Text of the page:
Musings of a Digital Immigrant
Musings of a Digital Immigrant
Welcome to TechTlk 😉 our new column that will appear periodically in these pages. I’ve been thinking about some kind of regular feature that deals with the world of technology for some time now, so here goes!
A caveat: If you’re a hardcore technophile, you might want to go buy a copy of MacAddict instead. This column is written by a “digital immigrant” for other digital immigrants, or those who are perhaps thinking of immigrating to the world of bits and bytes.
So right away you’re asking yourself, what the heck is he talking about? What’s a digital immigrant? And how do you identify one? Do they have accents? Well, turns out they do. Check out of this definition of digital native in Wikipedia (www.wikipedia.org): A digital native is a person who has grown up with digital technology such as computers, the Internet, mobile phones and MP3. Marc Prensky claims to have coined the term digital native, as it pertains to a new breed of student entering educational establishments. The term draws an analogy to a country’s natives, for whom the local religion, language, and folkways are natural and indigenous, over against immigrants to a country who often are expected to adapt and assimilate to their newly adopted home. Prensky refers to accents employed by digital immigrants, such as printing documents rather than commenting on screen or printing out emails to save in hard copy form. Digital immigrants are said to have a “thick accent” when operating in the digital world in distinctly pre-digital ways, when, for instance, he might “dial” someone on the telephone to ask if his e-mail was received.
Put more simply, the Urban Dictionary defines a digital immigrant as, Someone who grew up before the digital age and is fairly new to the internet. Basically anyone over the age of 28.
To put my own digital immigrant status in perspective, I was born in 1959 (yes – I just turned fifty). In 1967, Dr. John Kemeny of Dartmonth College said, “Knowing how to use a computer will be as important as reading and writing.” What’s self evident now-a-days seemed pretty far-fetched back then. Even though the computer was invented in 1942, it would be years before it became accessible to the everyday person. In the 1960s an IBM computer cost as much as $9 million and required an air-conditioned quarter-acre of space and a staff of 60 people to keep it fully loaded with instructions.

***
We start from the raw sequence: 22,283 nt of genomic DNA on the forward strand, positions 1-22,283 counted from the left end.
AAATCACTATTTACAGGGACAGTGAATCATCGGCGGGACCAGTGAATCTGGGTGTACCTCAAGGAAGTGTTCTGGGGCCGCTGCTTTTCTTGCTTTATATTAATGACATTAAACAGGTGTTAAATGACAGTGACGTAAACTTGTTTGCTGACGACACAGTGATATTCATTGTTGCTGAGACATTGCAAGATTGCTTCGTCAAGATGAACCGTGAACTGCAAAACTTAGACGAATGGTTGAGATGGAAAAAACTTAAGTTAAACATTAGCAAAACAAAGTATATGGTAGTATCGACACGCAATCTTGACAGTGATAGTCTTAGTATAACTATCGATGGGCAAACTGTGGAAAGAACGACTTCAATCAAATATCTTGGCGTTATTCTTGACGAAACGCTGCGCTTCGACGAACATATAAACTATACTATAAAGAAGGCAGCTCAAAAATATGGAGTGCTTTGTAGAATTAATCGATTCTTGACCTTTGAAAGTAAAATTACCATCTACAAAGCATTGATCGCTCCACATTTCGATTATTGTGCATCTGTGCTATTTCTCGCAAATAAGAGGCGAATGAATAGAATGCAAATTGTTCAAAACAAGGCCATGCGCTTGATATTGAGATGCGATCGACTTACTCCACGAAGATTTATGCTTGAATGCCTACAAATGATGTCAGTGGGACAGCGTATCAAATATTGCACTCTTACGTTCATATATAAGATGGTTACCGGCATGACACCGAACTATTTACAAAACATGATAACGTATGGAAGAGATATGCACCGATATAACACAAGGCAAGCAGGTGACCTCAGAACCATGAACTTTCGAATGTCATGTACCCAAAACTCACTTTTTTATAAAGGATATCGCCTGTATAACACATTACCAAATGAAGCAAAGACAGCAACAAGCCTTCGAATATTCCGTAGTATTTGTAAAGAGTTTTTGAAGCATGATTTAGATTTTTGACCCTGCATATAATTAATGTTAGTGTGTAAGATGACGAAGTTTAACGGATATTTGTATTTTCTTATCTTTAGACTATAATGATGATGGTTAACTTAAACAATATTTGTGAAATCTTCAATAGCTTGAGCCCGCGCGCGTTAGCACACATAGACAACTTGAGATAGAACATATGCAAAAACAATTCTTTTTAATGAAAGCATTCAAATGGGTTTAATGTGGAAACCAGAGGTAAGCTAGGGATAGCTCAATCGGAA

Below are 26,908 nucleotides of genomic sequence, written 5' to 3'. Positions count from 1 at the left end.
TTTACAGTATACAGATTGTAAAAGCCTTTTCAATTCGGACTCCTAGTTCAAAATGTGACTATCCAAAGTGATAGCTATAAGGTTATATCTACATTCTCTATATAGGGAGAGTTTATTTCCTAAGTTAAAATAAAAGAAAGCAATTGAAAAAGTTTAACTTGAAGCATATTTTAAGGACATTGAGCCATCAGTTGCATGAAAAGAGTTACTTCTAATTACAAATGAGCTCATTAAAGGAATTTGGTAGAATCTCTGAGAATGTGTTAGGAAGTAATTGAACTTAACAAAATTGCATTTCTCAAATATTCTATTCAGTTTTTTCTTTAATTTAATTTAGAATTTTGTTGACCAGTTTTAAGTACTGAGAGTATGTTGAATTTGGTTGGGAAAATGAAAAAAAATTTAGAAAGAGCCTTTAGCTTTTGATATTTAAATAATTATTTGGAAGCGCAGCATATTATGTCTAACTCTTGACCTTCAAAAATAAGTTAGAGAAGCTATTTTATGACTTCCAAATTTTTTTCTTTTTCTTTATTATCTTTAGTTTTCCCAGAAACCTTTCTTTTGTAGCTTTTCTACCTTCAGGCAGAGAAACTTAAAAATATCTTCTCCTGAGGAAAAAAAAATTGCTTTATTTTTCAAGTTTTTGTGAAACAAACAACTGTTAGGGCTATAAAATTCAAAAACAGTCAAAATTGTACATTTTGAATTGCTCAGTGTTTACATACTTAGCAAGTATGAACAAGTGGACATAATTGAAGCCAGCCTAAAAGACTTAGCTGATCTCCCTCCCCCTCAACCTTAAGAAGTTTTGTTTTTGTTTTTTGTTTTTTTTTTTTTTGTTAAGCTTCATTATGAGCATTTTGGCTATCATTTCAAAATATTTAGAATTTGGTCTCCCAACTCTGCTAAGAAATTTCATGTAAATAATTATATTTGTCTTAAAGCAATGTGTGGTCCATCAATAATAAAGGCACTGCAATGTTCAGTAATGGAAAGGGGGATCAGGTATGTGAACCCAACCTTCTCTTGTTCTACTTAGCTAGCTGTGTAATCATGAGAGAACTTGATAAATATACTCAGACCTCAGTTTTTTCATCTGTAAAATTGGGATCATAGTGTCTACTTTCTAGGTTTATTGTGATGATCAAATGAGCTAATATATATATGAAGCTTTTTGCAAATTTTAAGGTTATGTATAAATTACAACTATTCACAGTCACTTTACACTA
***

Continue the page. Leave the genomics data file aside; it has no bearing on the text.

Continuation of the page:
Fast forward several decades. The IBM Personal Computer was launched on August 12, 1981 at the Waldof Astoria ballroom in New York City. It had a price tag of $1,564.00. Not only was the new machine relatively small and inexpensive, it could process information much faster than those early machines. And today’s computers, whether Macs or PCs, make those early PCs look laughably slow and clunky.
While it seems like it took a long time for the computer to develop to the stage it’s at today, in evolutionary terms, it’s as if the first fish crawled onto dry land, developed lungs and legs and then turned into a combination of Albert Einstein and sprinter Carl Lewis, all in the blink of an eye.
The magazine you’re holding in your hand* has created using a mixture of old and new technology. The final stage – the printing and the binding – are done using technology that’s been around for years. Everything up to that stage, however, is completely reliant on digital technology. Articles are written on computers using word processing programs and e-mailed to me. Photos are shot using digital cameras and either downloaded or e-mailed. All text and images are laid out on a computer using page-layout software. Proofs are sent out as PDFs (Portable Document Format). Once all proofing is done, the final Bulletin is turned into a high resolution PDF and sent to the printer via FTP (File Transfer Protocol). The next day, the finished Bulletins are delivered to Nikkei Place, ready for mailing. Consider then, that the first Bulletin was put together 51 years ago by Mickey Tanaka and a group of fellow volunteers using a typewriter, pen and paper, and lots of good old fashioned elbow grease. It seems a lot longer ago then it really was.
And look at that – out of space! Next issue we will get in-depth and personal, looking at ways technology can serve us, rather than the other way around . . .
*Assuming you’re reading the hard-copy version of The Bulletin of course. Maybe you’re reading this online (jccabulletin-geppo.ca), in which case the entire publication is created digitally, except for the cartoons, which are created by hand and then scanned in. Ironically, the two cartoonists, Emiko and Alexis, are digital natives.